Tan Kai (Chinese: 谭凯; born 1973) is a mainland Chinese computer technician and an environmental activist from Zhejiang province. He operated his own company, called Lanyi Computer Repair, and co-founded an environmental advocacy and monitoring NGO called Green Watch (绿色观察). He was convicted in May 2006 "illegally obtaining state secrets."
Tan became interested in environmental issues following April 2005's violent struggles over pollution and corruption in the town of Huashui, Zhejiang, where many residents believe that releases of toxic substances from chemical plants into the water supply are destroying crops and causing birth defects. Further riots in Dongyang, in Xinchang (over a pharmaceutical factory), and at a battery factory in Changxin, convinced Tan to set up an environmental monitoring group, which he did informally in the summer of that year, together with five other individuals: Mr. Lai Jinbiao, Mr. Gao Haibing, Mr. Wu Yuanming, Mr. Qi Huimin, and Mr. Yang Jianming.
Because in order to operate lawfully as a local organization China requires a large staff, an office, and a large sum of money, in October 2005 Tan opened an account at a branch of Bank of China in Hangzhou with the sum of 500 yuan. When all six members of Green Watch were detained and released on October 19, Tan was charged and kept in custody. Although Tan was ostensibly arrested and charged with "illegally obtaining state secrets" after performing a routine backup on a computer belonging to a member of the Zhejiang Communist Party committee, Green Watch was declared illegal and banned one month later. Tan's friend and fellow activist Lai Jinbiao believes Tan was held because his name was the one on the bank account. On November 15, 2005, the Zhejiang provincial government declared Green Watch an illegal organization.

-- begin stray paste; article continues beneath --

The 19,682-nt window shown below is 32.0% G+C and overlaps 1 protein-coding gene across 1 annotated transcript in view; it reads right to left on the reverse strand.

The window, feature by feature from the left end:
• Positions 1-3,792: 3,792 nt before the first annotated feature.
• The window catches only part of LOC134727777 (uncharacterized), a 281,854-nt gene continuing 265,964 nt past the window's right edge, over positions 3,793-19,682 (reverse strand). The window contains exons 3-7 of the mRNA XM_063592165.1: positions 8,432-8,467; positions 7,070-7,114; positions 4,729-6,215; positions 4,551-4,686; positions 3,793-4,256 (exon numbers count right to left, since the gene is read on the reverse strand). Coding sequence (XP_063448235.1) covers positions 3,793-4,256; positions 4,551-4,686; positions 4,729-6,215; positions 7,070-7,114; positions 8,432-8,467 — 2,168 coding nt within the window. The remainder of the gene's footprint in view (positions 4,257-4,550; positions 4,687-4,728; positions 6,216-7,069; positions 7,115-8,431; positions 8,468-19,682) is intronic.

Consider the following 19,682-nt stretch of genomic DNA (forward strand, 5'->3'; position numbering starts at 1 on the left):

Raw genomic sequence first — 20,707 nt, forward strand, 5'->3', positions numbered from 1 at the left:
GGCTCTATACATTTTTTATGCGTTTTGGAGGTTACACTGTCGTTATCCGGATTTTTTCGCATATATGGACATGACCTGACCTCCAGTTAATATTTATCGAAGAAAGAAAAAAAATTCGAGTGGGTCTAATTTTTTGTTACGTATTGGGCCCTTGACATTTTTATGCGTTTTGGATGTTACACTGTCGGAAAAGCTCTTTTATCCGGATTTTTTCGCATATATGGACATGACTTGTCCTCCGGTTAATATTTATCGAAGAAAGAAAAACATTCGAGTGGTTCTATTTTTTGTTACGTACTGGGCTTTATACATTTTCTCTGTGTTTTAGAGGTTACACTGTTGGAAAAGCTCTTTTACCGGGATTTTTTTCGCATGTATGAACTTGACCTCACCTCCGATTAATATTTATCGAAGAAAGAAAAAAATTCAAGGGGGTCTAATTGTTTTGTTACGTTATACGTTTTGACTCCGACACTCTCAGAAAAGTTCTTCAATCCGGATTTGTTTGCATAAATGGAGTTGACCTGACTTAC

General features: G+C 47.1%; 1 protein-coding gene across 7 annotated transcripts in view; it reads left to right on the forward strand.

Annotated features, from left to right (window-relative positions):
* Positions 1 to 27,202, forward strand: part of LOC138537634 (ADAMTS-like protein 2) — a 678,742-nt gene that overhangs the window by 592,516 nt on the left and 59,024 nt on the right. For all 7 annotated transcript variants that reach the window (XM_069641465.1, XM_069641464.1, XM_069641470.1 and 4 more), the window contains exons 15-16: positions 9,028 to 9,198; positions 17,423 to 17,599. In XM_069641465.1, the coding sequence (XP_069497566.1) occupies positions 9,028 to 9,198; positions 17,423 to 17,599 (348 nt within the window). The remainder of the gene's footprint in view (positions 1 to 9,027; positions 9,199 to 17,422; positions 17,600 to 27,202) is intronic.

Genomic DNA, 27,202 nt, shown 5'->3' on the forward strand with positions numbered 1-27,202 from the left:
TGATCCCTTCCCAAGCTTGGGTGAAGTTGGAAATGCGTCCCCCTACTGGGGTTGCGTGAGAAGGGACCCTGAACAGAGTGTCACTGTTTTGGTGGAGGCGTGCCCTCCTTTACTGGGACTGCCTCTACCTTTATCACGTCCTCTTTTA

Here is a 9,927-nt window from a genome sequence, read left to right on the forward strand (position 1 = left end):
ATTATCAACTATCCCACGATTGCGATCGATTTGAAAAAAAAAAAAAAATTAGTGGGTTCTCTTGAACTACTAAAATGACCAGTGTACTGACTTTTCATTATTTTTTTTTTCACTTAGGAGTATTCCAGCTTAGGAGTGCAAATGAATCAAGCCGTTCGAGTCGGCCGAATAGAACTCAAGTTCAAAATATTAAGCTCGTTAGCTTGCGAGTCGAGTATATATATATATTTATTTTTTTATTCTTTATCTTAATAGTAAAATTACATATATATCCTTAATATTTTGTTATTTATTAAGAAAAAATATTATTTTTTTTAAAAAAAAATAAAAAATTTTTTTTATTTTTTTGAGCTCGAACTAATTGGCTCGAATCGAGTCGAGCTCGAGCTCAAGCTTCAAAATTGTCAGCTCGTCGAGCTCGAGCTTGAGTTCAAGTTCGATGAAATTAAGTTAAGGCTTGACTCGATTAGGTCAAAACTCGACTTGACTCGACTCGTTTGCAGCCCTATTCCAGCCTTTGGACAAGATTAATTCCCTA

Tan was held incommunicado for nearly seven months until May 9, 2006. During this time, his father engaged two Beijing-based lawyers, Li Heping and Li Xiongbing, to defend Tan, but the Hangzhou Public Security Bureau denied permission to engage counsel because the case involved state secrets. The elder Tan persisted with another application, and Li was finally able to meet with Tan for one hour at the West Lake Detention Centre in Hangzhou.
Although Tan pleaded innocent and no evidence of any crime was presented (the person from whom the secrets were supposedly taken did not appear), he was convicted in a three-hour trial at the Xihu District Court in Hangzhou, on the morning of May 15, 2006, which was closed to the public. He was sentenced to 18 months in prison for "illegally obtaining state secrets" by the Hangzhou Municipal People's Intermediate Court on August 11, 2006. His lawyer Li Heping raised concerns about Tan's health condition in prison, as he suffers from a liver disease.
Tan was released in 2007 following the serving of his full 18-month sentence.